Reference:  Wikipedia:  en.wikipedia.org/wiki/Pedro_Albizu_Campos



Reference:   http://www.elboricua.com/JuliaDeBurgos.html

Julia De Burgos, the best known female poet in Puerto Rico and one of the best Latino América, was born on February 17th, 1917 in Carolina, Puerto Rico.  De Burgos graduated from the University of Puerto Rico as a Teacher.  She also studied in Havana and later  moved to New York.  At age of nineteen her first verses were published.  Her best-known poem is "Río Grande de Loíza".  De Burgos published several books including:  "Poemas Exactos de mí Misma", "Poemas en Veinte Zurcos" and "Canción de la Verdad Sencilla".  She received several honors and homenages before and after her death.  De Burgos died on July 6, 1953 in New York.
Reference:   http://www.elboricua.com/JuliaDeBurgos.html



Reference: http://en.wikipedia.org/wiki/Ruben_Berrios

Rubén Ángel Berríos Martínez (born June 21, 1939) is a lawyer, a Puerto Rican politician and current president of the Puerto Rican Independence Party (PIP). A former Senator, Berríos is a recurring PIP candidate for Governor of Puerto Rico for three decades, although not consecutively for each elective term.

He led the Navy-Culebra protests, is a leader for the Cause of Vieques and was arrested and imprisoned for civil disobedience.

Berríos was born in Aibonito, Puerto Rico. He attended high school at Colegio San Ignacio de Loyola. He received his bachelor's degree in Business Administration and Economy from Georgetown University in 1961, his Juris Doctor and Master's Degree in Law from Yale University (Yale Law School), and his doctoral degree in International Rights from Oxford University. He also did some post-doctoral research in Sweden at one time (his first wife was Swedish and his son Rubén was born in Stockholm). He has been a tenured Professor of Law at the University of Puerto Rico School of Law from 1967 to the present.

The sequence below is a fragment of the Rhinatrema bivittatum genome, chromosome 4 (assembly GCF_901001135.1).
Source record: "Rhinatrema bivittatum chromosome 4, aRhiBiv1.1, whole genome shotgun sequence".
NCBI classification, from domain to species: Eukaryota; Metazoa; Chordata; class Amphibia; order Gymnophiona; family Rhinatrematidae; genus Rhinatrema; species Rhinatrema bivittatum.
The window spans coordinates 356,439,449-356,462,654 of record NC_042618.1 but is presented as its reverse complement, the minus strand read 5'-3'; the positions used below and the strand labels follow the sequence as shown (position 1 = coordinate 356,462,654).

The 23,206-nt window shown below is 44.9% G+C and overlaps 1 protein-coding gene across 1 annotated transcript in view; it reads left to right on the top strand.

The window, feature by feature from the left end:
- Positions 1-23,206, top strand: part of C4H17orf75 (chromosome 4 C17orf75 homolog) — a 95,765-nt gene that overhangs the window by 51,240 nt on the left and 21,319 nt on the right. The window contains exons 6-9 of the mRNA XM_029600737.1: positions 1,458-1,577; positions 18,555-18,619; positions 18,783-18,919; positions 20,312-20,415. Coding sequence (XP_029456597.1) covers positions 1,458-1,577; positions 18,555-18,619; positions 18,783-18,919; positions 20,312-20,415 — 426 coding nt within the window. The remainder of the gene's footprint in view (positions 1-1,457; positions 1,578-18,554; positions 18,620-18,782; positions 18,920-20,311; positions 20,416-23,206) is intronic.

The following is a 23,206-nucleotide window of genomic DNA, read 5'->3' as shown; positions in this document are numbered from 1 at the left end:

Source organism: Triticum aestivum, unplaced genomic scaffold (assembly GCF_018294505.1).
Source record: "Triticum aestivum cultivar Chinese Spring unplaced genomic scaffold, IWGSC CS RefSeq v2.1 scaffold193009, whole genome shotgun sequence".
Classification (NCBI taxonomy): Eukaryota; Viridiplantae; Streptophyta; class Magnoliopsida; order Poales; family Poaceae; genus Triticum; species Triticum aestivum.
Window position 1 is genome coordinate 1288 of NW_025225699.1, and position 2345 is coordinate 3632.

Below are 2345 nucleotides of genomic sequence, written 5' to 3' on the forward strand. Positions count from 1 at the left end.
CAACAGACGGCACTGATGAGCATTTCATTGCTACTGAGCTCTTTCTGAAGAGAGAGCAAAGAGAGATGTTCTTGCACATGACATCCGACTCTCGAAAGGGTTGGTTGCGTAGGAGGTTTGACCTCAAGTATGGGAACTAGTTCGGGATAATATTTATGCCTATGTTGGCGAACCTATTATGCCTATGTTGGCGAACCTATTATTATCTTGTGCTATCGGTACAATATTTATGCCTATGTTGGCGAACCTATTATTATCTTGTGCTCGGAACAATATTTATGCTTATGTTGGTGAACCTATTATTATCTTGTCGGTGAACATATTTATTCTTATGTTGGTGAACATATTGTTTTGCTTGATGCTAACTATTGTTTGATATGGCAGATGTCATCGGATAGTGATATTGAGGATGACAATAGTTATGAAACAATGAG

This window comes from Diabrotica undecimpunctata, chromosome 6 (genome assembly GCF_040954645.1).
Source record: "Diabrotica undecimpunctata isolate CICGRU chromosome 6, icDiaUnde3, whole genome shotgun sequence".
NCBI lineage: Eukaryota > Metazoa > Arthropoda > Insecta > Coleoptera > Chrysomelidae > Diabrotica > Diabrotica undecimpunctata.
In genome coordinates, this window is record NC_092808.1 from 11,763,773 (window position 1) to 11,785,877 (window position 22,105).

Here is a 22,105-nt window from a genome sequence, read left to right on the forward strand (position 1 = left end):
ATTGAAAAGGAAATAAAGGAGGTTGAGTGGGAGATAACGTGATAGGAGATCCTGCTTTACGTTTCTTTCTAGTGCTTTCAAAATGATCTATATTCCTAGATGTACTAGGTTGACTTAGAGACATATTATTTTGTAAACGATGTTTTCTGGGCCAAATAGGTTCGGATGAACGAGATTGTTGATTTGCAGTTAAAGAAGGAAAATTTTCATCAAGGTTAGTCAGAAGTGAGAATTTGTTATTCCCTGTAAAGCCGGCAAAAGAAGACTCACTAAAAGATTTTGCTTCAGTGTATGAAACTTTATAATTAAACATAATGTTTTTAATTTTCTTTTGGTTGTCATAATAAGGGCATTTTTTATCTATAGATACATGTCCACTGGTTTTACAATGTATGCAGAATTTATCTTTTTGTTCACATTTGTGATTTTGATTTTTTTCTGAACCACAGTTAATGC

As a lawyer, Berríos is the only man in Puerto Rican history to be accredited by the International Court of Justice.

Berríos became president of the Independence Party PIP when he was 31 years old and has been president of it five times. Under his leadership, the PIP adopted a democratic socialist program. Although he has had limited success at the voting booth regarding his candidacies for the colonial post of Governor of Puerto Rico in 1976, 1980, 1988, 2000 and 2004; losing all times to either the Popular Democratic Party (PPD) or the New Progressive Party (PNP) candidate, he nevertheless has enjoyed great electoral success when regarding his candidacies to the Senate, receiving more votes than any other candidates in the Puerto Rico -island wide- senatoral elections of 1972, 1984, 1992 and 1996.

In 1972, a thirty three year old Rubén Berríos is elected as Senator for the first time. He later returns to the Legislative Assembly of Puerto Rico, as a Senator, on three additional occasions, in 1984, 1992, and 1996.

Berríos founded the Permanent Conference of Political Parties of Latin America and the Caribbean (COPPPAL), is a member of the Executive Council of the Latin American Human Rights Association (ALDHU), and Honorary President of the Socialist International (SI). [1] [2] [3]

He has published the books The Independence of Puerto Rico: Cause and Struggle, Puerto Rico: Nationality and Plebiscite, and Towards the Puerto Rican Socialism, and has collaborated with various publications enjoying wide international prestige such as Foreign Affairs.

Berríos is widely admired by many people in Puerto Rico, including those who don't follow his ideology. Proof of this is that he ran for Senator in 1984 and received 84% of the general vote.
Reference:  http://en.wikipedia.org/wiki/Ruben_Berrios


Reference: http://search.yahoo.com/search?p=Juan+Mari+Bras&ei=utf-8&fr=b1ie7


Brás was born in Mayagüez, Puerto Rico, to a father active in the independence movement who often took his son to political meetings and rallies. In 1943, when Mari Brás was 18 years old, he founded a pro-independence movement in his high school, along with some of his friends, in Mayagüez. He was also the founder and director of the first pro-independence political radio program "Grito de la Patria".